The success of many small businesses hinges on their data. Data loss or corruption can leave you crippled for days if not weeks. Disasters don’t follow any set schedule, and they’re certainly not convenient. They can hit your business when you least expect it. Not being prepared means risking a disaster happening before you’re ready for it. The following eight points will help to ensure that if a disaster does hit your business, you’re back up and running sooner rather than later.

  1. Write out a plan. While you may already have a great idea about what you’ll do if a server goes belly-up, or if a flood wipes out your offices, writing down a plan in advance will assist greatly in getting everything back up and running. This plan should, at the very least, detail the potential disasters themselves and the steps to take. More specifically, who should do what, and how. Detailing each step will also help you in budgeting for backup, maintenance, and disaster recovery.
  2. Automate backups. Never rely on a person for your backups. Human error itself is the leading cause of data loss. Someone could easily swap out the wrong backup tape, or fail to set up the backup to run properly. Automating your backup process will ensure that it goes off without a hitch.
  3. Store a backup offsite. As you might imagine, if anything happens to the data at your primary location, then having a recent copy backed up somewhere offsite, either on a separate server or storage device could potentially save your business. Onsite backups can be useful, too, but they won’t help you if your site directly suffers from a disaster, such as a flood, or anything manmade, such a malware or theft.
  4. Allow remote access to your network. If your office is ever inaccessible for any reason, you’ll benefit greatly from allowing your staff to log in and work remotely. Also, ensure that your IT staff has remote access to your network to counter any emergency or simply for routine maintenance.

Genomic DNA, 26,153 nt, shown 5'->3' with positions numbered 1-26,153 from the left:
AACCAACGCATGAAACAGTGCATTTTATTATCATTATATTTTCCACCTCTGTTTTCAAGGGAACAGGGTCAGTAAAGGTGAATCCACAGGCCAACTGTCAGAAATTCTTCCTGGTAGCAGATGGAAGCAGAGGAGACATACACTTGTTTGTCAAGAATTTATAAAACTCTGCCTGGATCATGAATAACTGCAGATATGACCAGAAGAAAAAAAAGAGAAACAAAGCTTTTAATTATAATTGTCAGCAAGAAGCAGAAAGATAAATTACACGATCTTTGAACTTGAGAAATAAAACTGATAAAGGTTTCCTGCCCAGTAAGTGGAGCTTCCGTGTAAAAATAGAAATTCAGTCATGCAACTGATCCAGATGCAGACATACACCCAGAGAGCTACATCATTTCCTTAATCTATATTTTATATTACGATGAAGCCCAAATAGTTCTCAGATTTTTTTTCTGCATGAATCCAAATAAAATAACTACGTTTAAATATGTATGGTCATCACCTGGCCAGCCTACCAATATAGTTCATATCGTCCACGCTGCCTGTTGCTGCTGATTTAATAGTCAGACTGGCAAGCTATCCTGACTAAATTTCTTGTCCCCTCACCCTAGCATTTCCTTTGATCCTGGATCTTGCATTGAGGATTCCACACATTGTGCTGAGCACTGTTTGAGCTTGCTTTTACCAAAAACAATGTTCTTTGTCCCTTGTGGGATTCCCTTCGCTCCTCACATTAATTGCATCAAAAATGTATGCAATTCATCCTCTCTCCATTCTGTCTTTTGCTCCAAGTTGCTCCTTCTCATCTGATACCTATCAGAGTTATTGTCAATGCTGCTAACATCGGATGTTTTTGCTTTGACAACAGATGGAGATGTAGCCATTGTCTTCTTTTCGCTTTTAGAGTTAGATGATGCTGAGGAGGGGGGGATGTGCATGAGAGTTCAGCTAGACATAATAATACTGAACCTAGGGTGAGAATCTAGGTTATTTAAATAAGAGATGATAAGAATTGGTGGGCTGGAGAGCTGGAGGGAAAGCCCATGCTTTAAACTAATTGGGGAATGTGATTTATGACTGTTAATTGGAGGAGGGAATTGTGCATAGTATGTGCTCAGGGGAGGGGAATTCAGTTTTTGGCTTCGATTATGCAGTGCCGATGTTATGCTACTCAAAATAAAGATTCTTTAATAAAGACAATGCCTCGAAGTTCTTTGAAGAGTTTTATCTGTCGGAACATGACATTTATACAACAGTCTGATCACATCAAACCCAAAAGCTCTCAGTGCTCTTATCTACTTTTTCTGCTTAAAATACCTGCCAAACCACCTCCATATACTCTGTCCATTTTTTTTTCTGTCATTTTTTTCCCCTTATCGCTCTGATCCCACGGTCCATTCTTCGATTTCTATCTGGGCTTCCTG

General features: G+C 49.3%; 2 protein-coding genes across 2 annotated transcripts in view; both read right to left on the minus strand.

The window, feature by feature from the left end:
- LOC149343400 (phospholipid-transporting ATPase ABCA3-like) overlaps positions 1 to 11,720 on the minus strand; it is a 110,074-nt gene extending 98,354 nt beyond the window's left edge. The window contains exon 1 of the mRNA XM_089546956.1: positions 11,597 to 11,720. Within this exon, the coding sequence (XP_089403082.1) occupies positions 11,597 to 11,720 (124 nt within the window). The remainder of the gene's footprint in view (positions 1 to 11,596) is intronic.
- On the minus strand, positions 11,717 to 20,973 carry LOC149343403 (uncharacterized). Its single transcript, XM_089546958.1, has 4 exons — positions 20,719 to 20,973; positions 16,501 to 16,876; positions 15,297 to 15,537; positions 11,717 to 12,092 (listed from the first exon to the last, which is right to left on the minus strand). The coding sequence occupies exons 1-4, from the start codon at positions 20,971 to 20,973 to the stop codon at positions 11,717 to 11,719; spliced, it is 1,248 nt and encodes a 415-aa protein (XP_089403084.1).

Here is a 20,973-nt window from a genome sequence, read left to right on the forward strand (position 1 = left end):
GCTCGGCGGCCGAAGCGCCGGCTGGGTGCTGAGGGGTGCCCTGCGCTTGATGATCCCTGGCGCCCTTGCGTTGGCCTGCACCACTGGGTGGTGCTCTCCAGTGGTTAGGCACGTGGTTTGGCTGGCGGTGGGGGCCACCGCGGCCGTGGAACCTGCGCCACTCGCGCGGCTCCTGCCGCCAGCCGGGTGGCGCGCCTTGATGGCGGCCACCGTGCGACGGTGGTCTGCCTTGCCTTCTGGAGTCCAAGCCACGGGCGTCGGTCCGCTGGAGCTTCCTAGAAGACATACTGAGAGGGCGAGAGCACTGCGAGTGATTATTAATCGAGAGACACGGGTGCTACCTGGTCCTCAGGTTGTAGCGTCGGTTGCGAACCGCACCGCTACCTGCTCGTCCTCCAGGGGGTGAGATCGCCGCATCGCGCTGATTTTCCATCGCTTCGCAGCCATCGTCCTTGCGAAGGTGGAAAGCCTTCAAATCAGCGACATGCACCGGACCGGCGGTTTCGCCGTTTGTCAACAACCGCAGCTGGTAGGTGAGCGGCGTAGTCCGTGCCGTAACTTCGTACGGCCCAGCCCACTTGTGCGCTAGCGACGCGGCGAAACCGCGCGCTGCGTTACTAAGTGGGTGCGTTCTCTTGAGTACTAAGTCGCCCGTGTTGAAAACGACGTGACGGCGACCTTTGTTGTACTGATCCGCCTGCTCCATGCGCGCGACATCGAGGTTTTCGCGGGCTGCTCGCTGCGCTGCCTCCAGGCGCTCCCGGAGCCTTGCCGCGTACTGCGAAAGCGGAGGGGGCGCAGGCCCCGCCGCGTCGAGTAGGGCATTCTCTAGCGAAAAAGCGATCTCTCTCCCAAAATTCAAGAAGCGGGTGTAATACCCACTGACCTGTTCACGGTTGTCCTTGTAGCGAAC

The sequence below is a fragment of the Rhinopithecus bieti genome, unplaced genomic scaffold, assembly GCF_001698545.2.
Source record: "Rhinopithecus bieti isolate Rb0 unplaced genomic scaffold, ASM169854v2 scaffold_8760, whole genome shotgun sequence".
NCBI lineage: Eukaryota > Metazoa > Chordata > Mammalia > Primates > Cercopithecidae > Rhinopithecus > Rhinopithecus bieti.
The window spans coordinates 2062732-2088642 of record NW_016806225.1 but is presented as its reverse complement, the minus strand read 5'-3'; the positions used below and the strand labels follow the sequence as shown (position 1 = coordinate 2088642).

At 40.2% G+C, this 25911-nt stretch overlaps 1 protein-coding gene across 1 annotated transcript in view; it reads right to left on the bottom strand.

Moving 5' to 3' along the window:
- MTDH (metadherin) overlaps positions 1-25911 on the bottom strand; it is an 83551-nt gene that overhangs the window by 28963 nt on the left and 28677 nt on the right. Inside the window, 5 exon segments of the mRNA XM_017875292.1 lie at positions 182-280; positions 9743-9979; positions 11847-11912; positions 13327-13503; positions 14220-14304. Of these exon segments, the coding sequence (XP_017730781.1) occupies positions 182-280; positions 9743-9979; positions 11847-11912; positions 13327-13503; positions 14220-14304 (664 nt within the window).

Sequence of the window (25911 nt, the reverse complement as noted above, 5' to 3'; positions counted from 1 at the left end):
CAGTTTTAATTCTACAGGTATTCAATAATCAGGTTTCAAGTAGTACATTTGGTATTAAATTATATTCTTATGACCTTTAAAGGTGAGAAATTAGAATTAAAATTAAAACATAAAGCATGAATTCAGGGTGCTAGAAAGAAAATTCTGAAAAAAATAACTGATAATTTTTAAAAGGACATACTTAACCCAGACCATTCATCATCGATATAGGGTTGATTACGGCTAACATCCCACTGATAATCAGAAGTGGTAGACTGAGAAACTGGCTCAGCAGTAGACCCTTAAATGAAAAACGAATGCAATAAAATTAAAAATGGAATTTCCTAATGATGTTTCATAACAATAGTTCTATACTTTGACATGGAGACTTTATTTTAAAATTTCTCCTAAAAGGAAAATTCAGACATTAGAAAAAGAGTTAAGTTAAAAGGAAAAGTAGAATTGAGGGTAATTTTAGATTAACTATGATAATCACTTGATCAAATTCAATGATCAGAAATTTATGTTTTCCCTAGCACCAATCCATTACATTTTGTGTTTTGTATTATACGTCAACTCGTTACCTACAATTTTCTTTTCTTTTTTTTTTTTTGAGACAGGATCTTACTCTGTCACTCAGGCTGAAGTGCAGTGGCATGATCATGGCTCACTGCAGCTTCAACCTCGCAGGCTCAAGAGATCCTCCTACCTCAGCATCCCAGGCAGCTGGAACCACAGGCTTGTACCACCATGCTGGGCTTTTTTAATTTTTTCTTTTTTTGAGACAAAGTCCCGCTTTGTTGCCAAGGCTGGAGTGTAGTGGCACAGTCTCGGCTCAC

5. Create an image of your server. Offsite data backup will be great, but the server it resided on must be successfully restored before you’ll be able to do anything with the data. Servers these days have licenses tied to the many programs they use, such as Microsoft Office, your database, accounting software, etc. Even if your data is ready to be restored, without access to these programs, you won’t be able to do much with it. Best of all, an image will allow you to pick up right where you left off. You’ll keep all your preferences, settings, and any saved favorites.
  6. Compile network documentation. This is simply an outline of any software, data, systems and hardware used by your company’s network. With it, restoring your network will be faster, cheaper, and easier. This documentation will also help in keeping everything running smoothly on a daily basis by ensuring that your technicians can easily find the locations of various network features or hardware and their configurations. And in the event you have to file an insurance claim for what was lost, this documentation will detail everything perfectly.
  7. Maintain your system. Keep security up-to-date. Natural disasters are a big enough threat, but your small business is much more likely to be targeted by a virus, which may cause hours, if not days or weeks, of downtime. For this reason alone, it’s crucial to keep everything fully updated. Maintenance doesn’t just extend to your software, either. A faulty or degraded piece of hardware can also lead to data loss and downtime. The same goes for aging software. Make sure you replace old hardware and software to avoid being wiped out.
  8. Test regularly! 40% of companies test their disaster recovery plans only once annually. Another 28% rarely, if ever, test their disaster recovery plan (Source: State of Disaster Recovery initiative, Zetta). Setting up an exhaustive recovery plan and then not testing it is similar building a boat and then not testing it for any leaks. The last thing you want is to take your boat out to sea only for it to sink.